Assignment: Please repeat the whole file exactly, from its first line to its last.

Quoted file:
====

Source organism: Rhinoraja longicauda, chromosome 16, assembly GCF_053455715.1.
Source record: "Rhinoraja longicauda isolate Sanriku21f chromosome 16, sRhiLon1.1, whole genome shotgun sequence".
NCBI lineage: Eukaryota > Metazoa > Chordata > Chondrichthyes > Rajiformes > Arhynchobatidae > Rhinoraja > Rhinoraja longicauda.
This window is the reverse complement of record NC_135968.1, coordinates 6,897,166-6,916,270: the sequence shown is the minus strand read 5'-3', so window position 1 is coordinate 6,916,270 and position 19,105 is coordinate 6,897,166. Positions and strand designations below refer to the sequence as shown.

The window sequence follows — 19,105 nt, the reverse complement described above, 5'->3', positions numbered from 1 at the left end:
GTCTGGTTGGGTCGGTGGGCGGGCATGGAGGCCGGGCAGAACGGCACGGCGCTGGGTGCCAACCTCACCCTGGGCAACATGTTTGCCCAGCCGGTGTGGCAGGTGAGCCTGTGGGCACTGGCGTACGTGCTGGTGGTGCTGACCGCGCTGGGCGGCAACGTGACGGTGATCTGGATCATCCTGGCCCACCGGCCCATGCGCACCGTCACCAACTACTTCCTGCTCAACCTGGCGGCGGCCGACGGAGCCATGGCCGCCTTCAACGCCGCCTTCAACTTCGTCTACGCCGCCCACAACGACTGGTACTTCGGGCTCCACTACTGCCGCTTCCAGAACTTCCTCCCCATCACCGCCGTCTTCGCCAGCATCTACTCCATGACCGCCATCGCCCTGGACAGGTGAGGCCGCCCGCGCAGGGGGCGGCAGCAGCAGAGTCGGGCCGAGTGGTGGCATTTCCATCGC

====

Source organism: Rhinoraja longicauda, chromosome 16, assembly GCF_053455715.1.
Source record: "Rhinoraja longicauda isolate Sanriku21f chromosome 16, sRhiLon1.1, whole genome shotgun sequence".
NCBI lineage: Eukaryota > Metazoa > Chordata > Chondrichthyes > Rajiformes > Arhynchobatidae > Rhinoraja > Rhinoraja longicauda.
This window is the reverse complement of record NC_135968.1, coordinates 6,897,166-6,916,270: the sequence shown is the minus strand read 5'-3', so window position 1 is coordinate 6,916,270 and position 19,105 is coordinate 6,897,166. Positions and strand designations below refer to the sequence as shown.

The window sequence follows — 19,105 nt, the reverse complement described above, 5'->3', positions numbered from 1 at the left end:
GTCTGGTTGGGTCGGTGGGCGGGCATGGAGGCCGGGCAGAACGGCACGGCGCTGGGTGCCAACCTCACCCTGGGCAACATGTTTGCCCAGCCGGTGTGGCAGGTGAGCCTGTGGGCACTGGCGTACGTGCTGGTGGTGCTGACCGCGCTGGGCGGCAACGTGACGGTGATCTGGATCATCCTGGCCCACCGGCCCATGCGCACCGTCACCAACTACTTCCTGCTCAACCTGGCGGCGGCCGACGGAGCCATGGCCGCCTTCAACGCCGCCTTCAACTTCGTCTACGCCGCCCACAACGACTGGTACTTCGGGCTCCACTACTGCCGCTTCCAGAACTTCCTCCCCATCACCGCCGTCTTCGCCAGCATCTACTCCATGACCGCCATCGCCCTGGACAGGTGAGGCCGCCCGCGCAGGGGGCGGCAGCAGCAGAGTCGGGCCGAGTGGTGGCATTTCCATCGC